How do atheists define good and evil?

Below is a post I wrote in response to the following question.

How do atheists define good and evil?

Atheists define good and evil differently, just like theists do. You’re probably familiar with Christians who have different beliefs about what good and evil are than you do. There are Christians who don’t think morality is based on God’s will, and even among Christians who do think morality is based on God’s will there isn’t complete agreement about what God’s will is, specifically. The situation with atheists is a lot like this – lots of different worldviews with no single set of principles between them.

Personally, I think Ayn Rand correctly defined good and evil in her essay “The Objectivist Ethics.” Ayn Rand thought that the purpose of morality was to have the best life for yourself and the people you love. This doesn’t mean exploiting other people, like Nietzsche thought it did, because the only way to become happy is to live a principled, productive life, neither sacrificing yourself to other people nor other people to yourself.

If you’re interested in looking into Ayn Rand’s own summary of her philosophy of Objectivism, you can read it at the link below:

Let me know if you have any questions.


3 thoughts on “How do atheists define good and evil?

  1. dstamps2173

    Ann Rand’s definition has a very limited view of good and evil; but Man does not exist in a Reality of which we have found its limits. Relative to any one item of interest, good would be anything that contributes to its highest purpose; and evil would be anything that reduces or prevents its highest purpose from being obtained. For any entity to achieve its highest purpose, it must view Reality relative to a purpose outside of itself of which it is a part.

    This brings us to the realization that Man is the summation of many living organisms or entities–producing some form of organization. The first unity is a single individual; but to obtain the highest level of “happiness” the individual will form relationships with other individuals. One could become a marriage. The marriage then becomes a living entity that obtains its highest level of “happiness” by serving purposes in larger relationships outside itself. The marriage relationship would eventually form a family. The family then becomes a living organism or entity also. Eventually, we have an entire world that is a living entity–in our case a very unhealthy entity. The point is that until an entity is all of Reality, it can only be a part of a larger organization in some form.

    To understand why our world, as an entity, is so unhealthy, we only have to revert back to the first unity, understand why it can be healthy, and apply those principles and truth to all higher level relationships of Man. Therefore, we must first understand the unity we are as an individual. In a more basic sense, we must understand the principles and truths determining the unity of our physical form when it is completely healthy. Since our physical form reveals a highly synergistic unity, this may appear quite difficult; but it isn’t. Our liver provides over 500 synergistic functions for the larger unity. The synergism in our physical form is probably in the area of thousands of functions contributed by individual cells functioning in unity with all others. All of this synergism is encoded in each cell.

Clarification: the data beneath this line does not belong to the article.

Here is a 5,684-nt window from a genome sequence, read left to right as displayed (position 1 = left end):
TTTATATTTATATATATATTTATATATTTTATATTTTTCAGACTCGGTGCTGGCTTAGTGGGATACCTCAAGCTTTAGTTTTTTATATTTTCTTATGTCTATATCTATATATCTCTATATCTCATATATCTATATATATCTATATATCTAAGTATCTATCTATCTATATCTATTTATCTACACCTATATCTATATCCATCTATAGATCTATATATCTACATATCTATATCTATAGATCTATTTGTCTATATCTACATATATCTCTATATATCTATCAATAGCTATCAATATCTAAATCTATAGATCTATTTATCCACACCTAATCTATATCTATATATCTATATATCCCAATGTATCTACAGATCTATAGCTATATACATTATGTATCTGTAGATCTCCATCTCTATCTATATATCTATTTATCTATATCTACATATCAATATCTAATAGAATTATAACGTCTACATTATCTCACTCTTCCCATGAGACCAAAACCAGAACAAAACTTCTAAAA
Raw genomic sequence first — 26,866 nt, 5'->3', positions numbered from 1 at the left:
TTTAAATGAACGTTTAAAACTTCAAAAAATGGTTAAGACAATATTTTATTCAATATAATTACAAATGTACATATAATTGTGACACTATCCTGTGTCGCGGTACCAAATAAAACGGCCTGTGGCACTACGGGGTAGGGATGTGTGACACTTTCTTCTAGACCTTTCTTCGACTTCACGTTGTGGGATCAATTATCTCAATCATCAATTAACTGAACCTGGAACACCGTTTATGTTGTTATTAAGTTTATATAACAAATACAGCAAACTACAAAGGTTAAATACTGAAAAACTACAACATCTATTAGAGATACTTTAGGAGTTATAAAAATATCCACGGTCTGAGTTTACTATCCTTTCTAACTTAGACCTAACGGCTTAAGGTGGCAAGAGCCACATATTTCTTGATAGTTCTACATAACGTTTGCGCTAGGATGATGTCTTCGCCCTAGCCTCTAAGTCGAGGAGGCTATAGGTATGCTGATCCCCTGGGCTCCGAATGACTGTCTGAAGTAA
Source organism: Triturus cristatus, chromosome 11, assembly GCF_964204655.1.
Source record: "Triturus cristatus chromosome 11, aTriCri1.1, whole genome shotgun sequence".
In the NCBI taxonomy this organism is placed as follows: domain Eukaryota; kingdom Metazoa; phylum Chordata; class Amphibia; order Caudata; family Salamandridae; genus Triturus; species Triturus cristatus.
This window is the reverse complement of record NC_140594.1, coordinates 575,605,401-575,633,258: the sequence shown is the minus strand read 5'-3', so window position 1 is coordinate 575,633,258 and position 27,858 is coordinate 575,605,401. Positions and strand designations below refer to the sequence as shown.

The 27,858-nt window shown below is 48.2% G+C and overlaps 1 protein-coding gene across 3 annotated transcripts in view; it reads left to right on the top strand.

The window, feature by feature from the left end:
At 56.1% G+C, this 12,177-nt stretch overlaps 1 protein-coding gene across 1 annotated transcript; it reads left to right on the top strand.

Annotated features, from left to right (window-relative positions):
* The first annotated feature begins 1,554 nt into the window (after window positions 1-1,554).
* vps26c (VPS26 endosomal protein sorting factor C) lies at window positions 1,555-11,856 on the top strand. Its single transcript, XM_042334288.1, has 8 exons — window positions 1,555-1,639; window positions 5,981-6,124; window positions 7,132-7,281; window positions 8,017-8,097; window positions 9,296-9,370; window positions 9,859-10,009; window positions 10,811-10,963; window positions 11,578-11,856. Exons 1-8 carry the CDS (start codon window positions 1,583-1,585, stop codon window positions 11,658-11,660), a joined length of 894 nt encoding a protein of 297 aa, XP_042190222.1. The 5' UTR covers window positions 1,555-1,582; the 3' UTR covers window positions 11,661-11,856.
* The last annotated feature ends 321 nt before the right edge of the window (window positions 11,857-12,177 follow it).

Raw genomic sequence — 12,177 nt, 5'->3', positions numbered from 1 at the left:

Therefore, for your physical body, functioning synergism is the key to health. Man is more than a physical body, though–Aspects of Man video: We have the capability to seek purposes we perceive best for us that do not contribute in unity with others–synergistically. The primary, and possibly the only, evil is Man’s self-serving nature. Each level of Man’s organization can exhibit the same evil nature. Because no matter how large an organization is, such as a country, it is usually a single individual who has the primary influence on the view of the organization.

    Unfortunately, if we have a false view of Reality, understanding it becomes impossible.

  2. derrickzander

    I think Nietzsche’s critique is a bit more nuanced than that. It’s not just that moral claims enforces in real societies involve the application of power, but that “good” and “evil” imply two kinds of different behaviors and people.

    The fact of the matter is that “good” and “evil” is heavily influenced by metaphysical religious jargon, which implies that a good person is the opposite of the evil person. Yet, even such a regime as the Third Reich thought itself to be morally superior and good, and many felt morally justified in their actions. Which is why the Existentialist criticism of Kantian Ethics is primarily on the basis that doing ethics from an “Objective” position is fundamentally nonsensical, everyone must adopt a perspective. The perspectival nature of philosophy and ethics reveals that when people talk about the “good life,” they’re always speaking from a vast array of presuppositions and biases that they themselves have about the way the world “ought” to be.

    These “oughts” are informed by cultural heritage among other things, which ultimately are societal structures in which we pursue human flourishing. Yet each of these cultural systems seeks to aggrandize the human condition as having some sort of true cosmic significance, with our heads up in the sky, even though the great thinkers which inspired such thoughts are now food for worms, as we all are destined to be.

    I’m not against the pursuit of ethics, it is a worthy quest and pragmatic one at the very least, however the path to find the ultimate “good” has left many corpses on the journey to a Utopia.


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